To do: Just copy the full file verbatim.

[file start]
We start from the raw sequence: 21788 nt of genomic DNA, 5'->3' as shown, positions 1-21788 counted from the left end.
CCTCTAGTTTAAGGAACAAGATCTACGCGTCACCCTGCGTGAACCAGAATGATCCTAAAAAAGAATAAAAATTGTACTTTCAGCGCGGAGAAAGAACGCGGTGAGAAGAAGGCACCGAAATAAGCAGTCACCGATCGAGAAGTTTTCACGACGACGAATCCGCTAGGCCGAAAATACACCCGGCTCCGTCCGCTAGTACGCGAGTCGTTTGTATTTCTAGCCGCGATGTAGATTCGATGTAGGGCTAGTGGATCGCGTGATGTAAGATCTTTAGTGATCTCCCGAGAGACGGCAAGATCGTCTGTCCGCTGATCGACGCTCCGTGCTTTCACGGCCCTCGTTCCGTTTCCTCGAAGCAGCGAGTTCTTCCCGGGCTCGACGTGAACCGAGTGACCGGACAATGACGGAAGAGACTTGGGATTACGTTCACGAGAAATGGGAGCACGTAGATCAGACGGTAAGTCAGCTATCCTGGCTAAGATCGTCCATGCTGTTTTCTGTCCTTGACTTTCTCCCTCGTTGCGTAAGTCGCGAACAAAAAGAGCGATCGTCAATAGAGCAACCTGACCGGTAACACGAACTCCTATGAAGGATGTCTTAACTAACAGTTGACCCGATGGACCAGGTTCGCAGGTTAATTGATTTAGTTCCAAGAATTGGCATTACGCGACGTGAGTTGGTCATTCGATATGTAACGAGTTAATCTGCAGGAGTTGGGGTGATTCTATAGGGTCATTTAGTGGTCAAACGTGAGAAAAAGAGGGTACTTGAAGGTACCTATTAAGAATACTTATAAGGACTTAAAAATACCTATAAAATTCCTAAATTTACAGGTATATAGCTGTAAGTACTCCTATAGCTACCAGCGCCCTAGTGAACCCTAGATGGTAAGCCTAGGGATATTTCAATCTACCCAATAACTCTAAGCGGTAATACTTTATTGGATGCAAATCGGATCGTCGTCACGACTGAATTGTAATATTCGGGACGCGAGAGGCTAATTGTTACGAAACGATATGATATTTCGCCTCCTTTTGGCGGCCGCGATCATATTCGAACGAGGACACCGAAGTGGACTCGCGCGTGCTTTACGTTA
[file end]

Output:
We start from the raw sequence: 21788 nt of genomic DNA, 5'->3' as shown, positions 1-21788 counted from the left end.
CCTCTAGTTTAAGGAACAAGATCTACGCGTCACCCTGCGTGAACCAGAATGATCCTAAAAAAGAATAAAAATTGTACTTTCAGCGCGGAGAAAGAACGCGGTGAGAAGAAGGCACCGAAATAAGCAGTCACCGATCGAGAAGTTTTCACGACGACGAATCCGCTAGGCCGAAAATACACCCGGCTCCGTCCGCTAGTACGCGAGTCGTTTGTATTTCTAGCCGCGATGTAGATTCGATGTAGGGCTAGTGGATCGCGTGATGTAAGATCTTTAGTGATCTCCCGAGAGACGGCAAGATCGTCTGTCCGCTGATCGACGCTCCGTGCTTTCACGGCCCTCGTTCCGTTTCCTCGAAGCAGCGAGTTCTTCCCGGGCTCGACGTGAACCGAGTGACCGGACAATGACGGAAGAGACTTGGGATTACGTTCACGAGAAATGGGAGCACGTAGATCAGACGGTAAGTCAGCTATCCTGGCTAAGATCGTCCATGCTGTTTTCTGTCCTTGACTTTCTCCCTCGTTGCGTAAGTCGCGAACAAAAAGAGCGATCGTCAATAGAGCAACCTGACCGGTAACACGAACTCCTATGAAGGATGTCTTAACTAACAGTTGACCCGATGGACCAGGTTCGCAGGTTAATTGATTTAGTTCCAAGAATTGGCATTACGCGACGTGAGTTGGTCATTCGATATGTAACGAGTTAATCTGCAGGAGTTGGGGTGATTCTATAGGGTCATTTAGTGGTCAAACGTGAGAAAAAGAGGGTACTTGAAGGTACCTATTAAGAATACTTATAAGGACTTAAAAATACCTATAAAATTCCTAAATTTACAGGTATATAGCTGTAAGTACTCCTATAGCTACCAGCGCCCTAGTGAACCCTAGATGGTAAGCCTAGGGATATTTCAATCTACCCAATAACTCTAAGCGGTAATACTTTATTGGATGCAAATCGGATCGTCGTCACGACTGAATTGTAATATTCGGGACGCGAGAGGCTAATTGTTACGAAACGATATGATATTTCGCCTCCTTTTGGCGGCCGCGATCATATTCGAACGAGGACACCGAAGTGGACTCGCGCGTGCTTTACGTTA